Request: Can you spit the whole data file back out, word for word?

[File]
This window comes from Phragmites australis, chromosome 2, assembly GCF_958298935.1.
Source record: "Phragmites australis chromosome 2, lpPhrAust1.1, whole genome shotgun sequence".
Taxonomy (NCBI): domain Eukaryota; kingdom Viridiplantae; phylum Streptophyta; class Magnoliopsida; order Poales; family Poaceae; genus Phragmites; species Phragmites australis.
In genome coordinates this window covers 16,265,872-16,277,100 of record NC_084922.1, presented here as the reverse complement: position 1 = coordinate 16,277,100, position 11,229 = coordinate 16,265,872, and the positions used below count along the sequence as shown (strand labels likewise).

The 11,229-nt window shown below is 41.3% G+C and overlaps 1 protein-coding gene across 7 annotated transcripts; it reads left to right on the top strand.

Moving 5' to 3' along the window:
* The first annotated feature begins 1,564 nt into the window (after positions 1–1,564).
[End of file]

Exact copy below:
This window comes from Phragmites australis, chromosome 2, assembly GCF_958298935.1.
Source record: "Phragmites australis chromosome 2, lpPhrAust1.1, whole genome shotgun sequence".
Taxonomy (NCBI): domain Eukaryota; kingdom Viridiplantae; phylum Streptophyta; class Magnoliopsida; order Poales; family Poaceae; genus Phragmites; species Phragmites australis.
In genome coordinates this window covers 16,265,872-16,277,100 of record NC_084922.1, presented here as the reverse complement: position 1 = coordinate 16,277,100, position 11,229 = coordinate 16,265,872, and the positions used below count along the sequence as shown (strand labels likewise).

The 11,229-nt window shown below is 41.3% G+C and overlaps 1 protein-coding gene across 7 annotated transcripts; it reads left to right on the top strand.

Moving 5' to 3' along the window:
* The first annotated feature begins 1,564 nt into the window (after positions 1–1,564).